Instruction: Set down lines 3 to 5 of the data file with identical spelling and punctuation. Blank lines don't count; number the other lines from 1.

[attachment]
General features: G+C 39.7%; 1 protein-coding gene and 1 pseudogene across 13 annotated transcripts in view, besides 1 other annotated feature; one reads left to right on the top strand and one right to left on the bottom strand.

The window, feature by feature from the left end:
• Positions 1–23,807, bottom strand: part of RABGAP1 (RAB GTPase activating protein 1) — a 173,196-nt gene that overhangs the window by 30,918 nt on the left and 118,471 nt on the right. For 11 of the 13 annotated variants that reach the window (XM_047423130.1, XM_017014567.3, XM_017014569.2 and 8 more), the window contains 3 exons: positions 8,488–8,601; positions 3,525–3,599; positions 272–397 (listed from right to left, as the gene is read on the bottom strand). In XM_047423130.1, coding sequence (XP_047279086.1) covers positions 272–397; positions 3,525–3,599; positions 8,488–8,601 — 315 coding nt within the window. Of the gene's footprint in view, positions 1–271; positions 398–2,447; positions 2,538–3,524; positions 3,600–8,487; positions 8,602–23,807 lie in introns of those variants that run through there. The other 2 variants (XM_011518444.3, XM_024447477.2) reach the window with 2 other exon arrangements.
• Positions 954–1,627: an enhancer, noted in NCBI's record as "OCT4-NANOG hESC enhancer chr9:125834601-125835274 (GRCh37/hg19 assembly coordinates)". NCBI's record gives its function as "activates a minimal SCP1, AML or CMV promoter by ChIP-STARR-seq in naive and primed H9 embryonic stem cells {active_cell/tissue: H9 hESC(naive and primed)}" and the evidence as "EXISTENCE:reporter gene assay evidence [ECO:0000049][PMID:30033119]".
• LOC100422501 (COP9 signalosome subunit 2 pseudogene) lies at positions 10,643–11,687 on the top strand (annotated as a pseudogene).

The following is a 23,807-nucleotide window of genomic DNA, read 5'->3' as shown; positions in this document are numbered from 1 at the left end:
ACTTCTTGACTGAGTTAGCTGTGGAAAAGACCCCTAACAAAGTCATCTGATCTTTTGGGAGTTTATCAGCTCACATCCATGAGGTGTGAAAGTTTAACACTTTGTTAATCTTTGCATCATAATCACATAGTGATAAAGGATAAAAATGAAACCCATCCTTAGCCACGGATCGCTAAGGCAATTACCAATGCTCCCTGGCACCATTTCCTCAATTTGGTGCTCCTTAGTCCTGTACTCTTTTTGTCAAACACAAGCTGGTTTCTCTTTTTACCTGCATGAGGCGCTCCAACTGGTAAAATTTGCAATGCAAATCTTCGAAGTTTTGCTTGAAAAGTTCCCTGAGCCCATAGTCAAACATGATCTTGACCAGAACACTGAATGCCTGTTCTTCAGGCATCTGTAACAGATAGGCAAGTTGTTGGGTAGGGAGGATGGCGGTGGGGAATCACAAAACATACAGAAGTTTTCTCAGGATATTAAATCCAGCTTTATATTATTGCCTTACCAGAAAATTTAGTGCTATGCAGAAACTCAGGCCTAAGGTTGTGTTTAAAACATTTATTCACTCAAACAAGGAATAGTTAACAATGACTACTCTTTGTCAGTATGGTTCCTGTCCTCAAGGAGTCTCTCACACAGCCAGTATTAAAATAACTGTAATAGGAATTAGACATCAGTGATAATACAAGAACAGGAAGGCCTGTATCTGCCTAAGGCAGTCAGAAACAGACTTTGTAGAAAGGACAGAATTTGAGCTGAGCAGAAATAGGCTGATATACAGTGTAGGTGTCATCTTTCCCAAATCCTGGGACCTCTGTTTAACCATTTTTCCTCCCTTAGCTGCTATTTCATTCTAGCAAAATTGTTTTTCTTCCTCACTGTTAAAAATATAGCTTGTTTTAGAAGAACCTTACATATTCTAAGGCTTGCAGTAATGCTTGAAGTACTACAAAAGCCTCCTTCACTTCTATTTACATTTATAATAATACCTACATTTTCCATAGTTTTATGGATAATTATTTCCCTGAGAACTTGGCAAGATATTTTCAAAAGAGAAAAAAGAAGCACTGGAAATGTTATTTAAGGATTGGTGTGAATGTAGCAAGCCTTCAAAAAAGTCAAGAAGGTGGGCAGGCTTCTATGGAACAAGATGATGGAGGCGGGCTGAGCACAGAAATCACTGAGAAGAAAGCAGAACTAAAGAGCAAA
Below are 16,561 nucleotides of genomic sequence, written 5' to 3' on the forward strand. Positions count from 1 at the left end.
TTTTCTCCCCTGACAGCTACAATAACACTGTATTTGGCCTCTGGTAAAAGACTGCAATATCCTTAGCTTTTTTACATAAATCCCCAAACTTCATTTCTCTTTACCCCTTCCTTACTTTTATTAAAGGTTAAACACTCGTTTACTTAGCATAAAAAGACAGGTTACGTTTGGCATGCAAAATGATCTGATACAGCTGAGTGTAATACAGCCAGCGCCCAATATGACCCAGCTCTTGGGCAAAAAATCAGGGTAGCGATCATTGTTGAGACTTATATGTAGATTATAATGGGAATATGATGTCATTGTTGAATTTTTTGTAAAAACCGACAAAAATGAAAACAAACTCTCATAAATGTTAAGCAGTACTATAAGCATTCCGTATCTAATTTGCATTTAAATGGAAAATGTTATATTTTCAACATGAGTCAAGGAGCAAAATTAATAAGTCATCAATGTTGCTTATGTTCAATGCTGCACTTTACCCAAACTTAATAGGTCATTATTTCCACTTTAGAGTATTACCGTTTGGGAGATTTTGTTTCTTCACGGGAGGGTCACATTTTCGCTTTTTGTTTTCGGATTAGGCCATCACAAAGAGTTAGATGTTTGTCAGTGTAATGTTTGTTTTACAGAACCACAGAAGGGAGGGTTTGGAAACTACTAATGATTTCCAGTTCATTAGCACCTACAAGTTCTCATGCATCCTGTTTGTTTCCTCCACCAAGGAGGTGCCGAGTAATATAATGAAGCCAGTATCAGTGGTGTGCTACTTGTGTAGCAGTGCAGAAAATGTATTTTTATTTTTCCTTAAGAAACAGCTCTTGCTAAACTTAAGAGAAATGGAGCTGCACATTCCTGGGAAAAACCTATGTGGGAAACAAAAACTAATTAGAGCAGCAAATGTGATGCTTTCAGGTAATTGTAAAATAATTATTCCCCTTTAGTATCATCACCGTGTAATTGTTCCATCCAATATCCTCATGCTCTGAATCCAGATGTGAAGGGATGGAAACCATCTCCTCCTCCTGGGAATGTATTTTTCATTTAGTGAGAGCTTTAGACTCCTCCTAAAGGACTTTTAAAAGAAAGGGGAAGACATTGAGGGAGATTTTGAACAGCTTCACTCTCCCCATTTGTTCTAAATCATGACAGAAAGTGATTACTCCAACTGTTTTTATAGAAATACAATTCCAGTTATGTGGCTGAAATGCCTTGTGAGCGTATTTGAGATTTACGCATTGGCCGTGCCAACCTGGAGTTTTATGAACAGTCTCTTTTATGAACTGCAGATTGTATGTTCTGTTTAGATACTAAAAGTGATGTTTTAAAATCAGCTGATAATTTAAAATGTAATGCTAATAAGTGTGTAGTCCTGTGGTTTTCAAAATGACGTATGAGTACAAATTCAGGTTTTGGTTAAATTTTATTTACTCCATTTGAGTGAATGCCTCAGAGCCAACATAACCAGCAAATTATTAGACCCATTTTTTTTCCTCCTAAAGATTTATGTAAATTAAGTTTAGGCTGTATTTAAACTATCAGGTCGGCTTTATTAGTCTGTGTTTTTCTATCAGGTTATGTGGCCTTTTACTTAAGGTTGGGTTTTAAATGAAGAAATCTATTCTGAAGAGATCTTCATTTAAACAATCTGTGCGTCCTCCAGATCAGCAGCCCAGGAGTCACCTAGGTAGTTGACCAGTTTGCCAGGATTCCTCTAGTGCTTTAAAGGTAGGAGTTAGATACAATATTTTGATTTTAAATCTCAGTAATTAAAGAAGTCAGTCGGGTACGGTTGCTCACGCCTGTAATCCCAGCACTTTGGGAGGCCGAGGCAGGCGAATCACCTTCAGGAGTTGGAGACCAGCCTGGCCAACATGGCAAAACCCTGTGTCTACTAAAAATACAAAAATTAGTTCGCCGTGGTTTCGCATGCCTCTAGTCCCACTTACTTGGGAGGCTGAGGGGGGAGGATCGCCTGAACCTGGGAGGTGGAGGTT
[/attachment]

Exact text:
• Positions 1–23,807, bottom strand: part of RABGAP1 (RAB GTPase activating protein 1) — a 173,196-nt gene that overhangs the window by 30,918 nt on the left and 118,471 nt on the right. For 11 of the 13 annotated variants that reach the window (XM_047423130.1, XM_017014567.3, XM_017014569.2 and 8 more), the window contains 3 exons: positions 8,488–8,601; positions 3,525–3,599; positions 272–397 (listed from right to left, as the gene is read on the bottom strand). In XM_047423130.1, coding sequence (XP_047279086.1) covers positions 272–397; positions 3,525–3,599; positions 8,488–8,601 — 315 coding nt within the window. Of the gene's footprint in view, positions 1–271; positions 398–2,447; positions 2,538–3,524; positions 3,600–8,487; positions 8,602–23,807 lie in introns of those variants that run through there. The other 2 variants (XM_011518444.3, XM_024447477.2) reach the window with 2 other exon arrangements.
• Positions 954–1,627: an enhancer, noted in NCBI's record as "OCT4-NANOG hESC enhancer chr9:125834601-125835274 (GRCh37/hg19 assembly coordinates)". NCBI's record gives its function as "activates a minimal SCP1, AML or CMV promoter by ChIP-STARR-seq in naive and primed H9 embryonic stem cells {active_cell/tissue: H9 hESC(naive and primed)}" and the evidence as "EXISTENCE:reporter gene assay evidence [ECO:0000049][PMID:30033119]".
• LOC100422501 (COP9 signalosome subunit 2 pseudogene) lies at positions 10,643–11,687 on the top strand (annotated as a pseudogene).